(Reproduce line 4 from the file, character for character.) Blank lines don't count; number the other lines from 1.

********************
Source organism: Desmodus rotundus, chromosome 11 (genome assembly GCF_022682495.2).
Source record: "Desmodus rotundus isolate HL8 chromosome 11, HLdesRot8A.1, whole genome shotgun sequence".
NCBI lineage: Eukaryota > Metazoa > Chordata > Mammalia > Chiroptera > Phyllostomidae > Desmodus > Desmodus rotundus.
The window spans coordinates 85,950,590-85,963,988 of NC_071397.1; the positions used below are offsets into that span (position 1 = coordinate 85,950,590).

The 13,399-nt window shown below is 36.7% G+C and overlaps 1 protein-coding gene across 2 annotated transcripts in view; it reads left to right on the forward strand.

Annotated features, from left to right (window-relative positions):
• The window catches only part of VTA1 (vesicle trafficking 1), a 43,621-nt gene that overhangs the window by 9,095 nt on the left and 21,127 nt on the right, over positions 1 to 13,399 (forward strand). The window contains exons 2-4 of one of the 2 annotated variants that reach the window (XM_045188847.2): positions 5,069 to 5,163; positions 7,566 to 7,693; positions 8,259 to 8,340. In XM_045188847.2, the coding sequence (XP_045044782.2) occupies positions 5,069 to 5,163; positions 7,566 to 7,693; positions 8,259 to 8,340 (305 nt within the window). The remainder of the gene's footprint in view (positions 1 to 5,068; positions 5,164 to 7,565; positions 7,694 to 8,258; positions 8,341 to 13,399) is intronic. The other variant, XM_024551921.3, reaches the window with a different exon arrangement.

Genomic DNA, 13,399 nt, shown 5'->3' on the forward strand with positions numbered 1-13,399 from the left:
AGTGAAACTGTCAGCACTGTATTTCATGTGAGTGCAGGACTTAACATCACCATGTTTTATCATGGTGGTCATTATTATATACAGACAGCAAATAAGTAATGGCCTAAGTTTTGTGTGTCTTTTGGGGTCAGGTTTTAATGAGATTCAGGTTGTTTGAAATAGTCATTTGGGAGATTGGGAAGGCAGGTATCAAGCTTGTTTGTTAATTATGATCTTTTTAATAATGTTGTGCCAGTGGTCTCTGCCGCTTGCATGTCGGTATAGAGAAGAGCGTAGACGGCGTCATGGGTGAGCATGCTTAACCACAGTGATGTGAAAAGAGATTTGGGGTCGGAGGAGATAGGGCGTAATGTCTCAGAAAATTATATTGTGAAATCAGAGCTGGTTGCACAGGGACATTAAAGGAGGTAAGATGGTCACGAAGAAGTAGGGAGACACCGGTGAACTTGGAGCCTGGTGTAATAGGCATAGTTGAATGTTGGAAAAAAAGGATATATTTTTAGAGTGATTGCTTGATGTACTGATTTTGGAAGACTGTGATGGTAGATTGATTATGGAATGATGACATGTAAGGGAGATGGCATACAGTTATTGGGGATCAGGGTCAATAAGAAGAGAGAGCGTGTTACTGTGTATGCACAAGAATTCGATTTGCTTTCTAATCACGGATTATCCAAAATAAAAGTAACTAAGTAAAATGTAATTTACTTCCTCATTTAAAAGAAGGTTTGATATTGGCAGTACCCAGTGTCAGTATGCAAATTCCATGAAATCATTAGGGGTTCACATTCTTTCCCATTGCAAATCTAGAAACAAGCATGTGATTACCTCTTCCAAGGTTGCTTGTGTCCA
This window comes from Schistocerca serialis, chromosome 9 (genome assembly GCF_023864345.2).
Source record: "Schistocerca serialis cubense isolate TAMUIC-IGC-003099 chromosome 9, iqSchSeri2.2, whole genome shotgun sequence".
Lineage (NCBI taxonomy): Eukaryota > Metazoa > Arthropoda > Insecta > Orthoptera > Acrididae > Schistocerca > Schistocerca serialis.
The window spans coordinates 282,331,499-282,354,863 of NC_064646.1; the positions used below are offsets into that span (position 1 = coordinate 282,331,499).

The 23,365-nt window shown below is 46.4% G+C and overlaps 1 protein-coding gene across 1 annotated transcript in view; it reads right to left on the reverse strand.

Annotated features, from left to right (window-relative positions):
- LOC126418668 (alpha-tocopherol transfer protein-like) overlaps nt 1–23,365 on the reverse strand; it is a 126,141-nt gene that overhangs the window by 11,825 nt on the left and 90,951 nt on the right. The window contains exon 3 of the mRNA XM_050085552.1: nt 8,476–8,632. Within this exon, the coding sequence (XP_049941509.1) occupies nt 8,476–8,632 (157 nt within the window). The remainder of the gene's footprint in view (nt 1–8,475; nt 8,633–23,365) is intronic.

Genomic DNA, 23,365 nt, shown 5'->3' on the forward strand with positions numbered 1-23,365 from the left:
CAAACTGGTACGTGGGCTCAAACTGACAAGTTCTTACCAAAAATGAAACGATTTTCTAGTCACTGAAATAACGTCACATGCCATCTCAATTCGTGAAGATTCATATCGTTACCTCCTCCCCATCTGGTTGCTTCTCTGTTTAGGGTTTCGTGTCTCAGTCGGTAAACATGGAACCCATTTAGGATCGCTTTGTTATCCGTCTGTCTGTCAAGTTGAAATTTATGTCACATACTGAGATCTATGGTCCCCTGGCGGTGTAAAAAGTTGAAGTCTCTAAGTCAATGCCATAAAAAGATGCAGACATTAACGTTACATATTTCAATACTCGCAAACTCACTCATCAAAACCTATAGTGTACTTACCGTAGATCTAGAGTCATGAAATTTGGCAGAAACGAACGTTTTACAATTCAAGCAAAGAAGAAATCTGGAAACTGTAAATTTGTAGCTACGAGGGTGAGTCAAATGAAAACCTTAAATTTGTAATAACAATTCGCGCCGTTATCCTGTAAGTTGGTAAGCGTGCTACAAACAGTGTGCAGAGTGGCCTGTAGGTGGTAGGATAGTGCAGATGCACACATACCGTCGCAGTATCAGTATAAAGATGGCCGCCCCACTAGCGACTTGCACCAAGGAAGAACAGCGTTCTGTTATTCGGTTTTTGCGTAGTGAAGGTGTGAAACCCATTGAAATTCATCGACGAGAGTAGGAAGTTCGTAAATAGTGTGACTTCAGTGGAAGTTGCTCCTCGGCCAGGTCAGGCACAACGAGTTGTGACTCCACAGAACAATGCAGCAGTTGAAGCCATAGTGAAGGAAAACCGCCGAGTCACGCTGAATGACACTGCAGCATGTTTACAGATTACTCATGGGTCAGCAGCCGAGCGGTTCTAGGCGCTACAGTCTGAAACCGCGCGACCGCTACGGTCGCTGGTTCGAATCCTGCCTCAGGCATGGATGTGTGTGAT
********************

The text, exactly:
The window spans coordinates 85,950,590-85,963,988 of NC_071397.1; the positions used below are offsets into that span (position 1 = coordinate 85,950,590).